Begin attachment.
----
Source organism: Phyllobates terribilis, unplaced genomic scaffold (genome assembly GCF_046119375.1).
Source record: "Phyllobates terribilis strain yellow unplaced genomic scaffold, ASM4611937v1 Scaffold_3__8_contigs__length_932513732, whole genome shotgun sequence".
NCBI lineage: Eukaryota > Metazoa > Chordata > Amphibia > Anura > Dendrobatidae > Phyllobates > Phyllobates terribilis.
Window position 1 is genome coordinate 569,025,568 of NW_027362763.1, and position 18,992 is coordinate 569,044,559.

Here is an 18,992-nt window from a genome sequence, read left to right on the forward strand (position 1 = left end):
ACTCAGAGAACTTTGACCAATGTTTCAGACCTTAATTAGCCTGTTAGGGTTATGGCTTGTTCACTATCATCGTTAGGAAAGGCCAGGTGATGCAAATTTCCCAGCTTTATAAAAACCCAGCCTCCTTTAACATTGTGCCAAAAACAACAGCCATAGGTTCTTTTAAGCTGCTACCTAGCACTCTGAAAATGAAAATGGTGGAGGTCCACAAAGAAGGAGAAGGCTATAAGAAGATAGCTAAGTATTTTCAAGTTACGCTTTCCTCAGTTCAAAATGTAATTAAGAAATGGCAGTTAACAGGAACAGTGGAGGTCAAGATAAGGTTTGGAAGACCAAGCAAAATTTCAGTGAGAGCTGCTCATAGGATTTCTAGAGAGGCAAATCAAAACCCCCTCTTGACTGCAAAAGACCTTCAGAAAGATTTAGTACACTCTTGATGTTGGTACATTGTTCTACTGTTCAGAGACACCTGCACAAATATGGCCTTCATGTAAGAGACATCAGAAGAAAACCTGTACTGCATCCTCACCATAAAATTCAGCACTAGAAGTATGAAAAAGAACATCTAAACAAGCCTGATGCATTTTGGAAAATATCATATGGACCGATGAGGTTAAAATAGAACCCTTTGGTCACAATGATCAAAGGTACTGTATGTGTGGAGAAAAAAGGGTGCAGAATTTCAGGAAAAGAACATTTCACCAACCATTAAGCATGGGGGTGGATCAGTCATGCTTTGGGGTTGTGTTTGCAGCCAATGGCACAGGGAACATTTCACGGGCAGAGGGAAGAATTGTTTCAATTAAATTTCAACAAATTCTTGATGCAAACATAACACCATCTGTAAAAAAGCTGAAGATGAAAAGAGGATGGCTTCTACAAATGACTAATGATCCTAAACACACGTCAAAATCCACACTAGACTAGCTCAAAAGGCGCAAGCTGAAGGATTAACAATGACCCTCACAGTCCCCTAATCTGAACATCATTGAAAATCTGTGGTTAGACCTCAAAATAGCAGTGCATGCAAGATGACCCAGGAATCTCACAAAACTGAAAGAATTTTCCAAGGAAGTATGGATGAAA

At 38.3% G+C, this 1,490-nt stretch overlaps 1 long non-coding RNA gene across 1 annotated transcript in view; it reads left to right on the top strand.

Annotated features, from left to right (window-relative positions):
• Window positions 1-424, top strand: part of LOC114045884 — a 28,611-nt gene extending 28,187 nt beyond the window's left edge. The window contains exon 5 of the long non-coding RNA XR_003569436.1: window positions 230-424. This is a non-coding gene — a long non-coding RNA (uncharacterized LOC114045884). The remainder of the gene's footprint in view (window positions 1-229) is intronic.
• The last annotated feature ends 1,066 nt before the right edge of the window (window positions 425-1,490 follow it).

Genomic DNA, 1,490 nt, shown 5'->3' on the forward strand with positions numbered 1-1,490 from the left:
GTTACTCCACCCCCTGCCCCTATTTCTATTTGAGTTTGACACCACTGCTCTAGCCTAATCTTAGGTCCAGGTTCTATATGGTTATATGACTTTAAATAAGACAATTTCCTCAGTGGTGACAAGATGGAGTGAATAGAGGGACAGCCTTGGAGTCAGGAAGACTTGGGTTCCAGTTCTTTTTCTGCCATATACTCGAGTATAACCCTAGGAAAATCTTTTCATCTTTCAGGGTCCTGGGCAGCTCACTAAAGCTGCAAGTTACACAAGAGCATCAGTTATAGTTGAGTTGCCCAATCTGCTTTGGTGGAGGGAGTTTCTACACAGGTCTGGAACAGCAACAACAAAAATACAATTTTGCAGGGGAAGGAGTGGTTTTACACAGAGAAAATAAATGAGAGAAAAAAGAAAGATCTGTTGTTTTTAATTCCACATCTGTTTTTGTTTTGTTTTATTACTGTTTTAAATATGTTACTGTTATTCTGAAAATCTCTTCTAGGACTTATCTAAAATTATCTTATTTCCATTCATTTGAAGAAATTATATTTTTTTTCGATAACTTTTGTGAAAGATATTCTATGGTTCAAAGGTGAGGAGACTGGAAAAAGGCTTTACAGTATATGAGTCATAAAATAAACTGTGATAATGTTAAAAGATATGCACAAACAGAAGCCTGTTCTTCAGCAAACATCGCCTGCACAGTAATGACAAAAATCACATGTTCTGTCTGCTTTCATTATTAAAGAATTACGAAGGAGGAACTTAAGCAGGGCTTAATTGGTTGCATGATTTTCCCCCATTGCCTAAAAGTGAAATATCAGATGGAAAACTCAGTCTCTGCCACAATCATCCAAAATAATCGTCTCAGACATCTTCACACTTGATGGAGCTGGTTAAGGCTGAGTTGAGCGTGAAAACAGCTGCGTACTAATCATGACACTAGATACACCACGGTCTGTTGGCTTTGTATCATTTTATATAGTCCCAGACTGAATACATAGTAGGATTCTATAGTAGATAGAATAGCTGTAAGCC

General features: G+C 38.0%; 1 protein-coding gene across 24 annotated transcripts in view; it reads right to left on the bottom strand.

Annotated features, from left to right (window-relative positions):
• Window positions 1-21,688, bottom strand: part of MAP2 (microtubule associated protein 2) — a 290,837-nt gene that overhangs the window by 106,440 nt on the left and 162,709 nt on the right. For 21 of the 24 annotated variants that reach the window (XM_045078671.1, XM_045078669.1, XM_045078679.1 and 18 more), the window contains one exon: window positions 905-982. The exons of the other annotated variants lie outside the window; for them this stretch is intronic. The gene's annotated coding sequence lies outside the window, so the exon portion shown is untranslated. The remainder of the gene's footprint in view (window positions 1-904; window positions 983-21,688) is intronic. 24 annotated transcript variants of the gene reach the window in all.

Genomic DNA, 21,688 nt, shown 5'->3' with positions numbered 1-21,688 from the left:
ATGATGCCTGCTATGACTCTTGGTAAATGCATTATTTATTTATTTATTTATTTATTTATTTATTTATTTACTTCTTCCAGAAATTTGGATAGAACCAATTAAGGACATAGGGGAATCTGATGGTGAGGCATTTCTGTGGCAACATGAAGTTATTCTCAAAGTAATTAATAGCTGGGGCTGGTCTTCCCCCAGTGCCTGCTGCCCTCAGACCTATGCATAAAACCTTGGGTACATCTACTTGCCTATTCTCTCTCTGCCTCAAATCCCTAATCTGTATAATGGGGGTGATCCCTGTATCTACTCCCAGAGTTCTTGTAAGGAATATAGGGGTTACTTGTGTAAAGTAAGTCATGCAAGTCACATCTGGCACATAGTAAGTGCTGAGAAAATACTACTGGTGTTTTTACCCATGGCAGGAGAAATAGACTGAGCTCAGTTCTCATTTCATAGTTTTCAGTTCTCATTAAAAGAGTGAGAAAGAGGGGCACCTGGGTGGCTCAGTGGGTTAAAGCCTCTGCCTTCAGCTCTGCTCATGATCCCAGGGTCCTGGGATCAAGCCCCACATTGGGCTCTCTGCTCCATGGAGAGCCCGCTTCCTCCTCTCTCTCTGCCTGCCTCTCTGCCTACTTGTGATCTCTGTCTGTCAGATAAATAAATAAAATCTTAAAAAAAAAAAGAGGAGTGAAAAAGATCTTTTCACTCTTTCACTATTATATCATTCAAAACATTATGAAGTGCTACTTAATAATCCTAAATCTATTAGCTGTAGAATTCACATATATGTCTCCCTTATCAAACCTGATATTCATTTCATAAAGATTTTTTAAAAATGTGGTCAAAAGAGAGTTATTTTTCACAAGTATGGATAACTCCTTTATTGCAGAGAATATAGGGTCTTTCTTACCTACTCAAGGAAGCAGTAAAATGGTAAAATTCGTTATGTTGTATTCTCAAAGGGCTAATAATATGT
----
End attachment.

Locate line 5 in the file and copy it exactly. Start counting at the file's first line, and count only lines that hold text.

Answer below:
Here is an 18,992-nt window from a genome sequence, read left to right on the forward strand (position 1 = left end):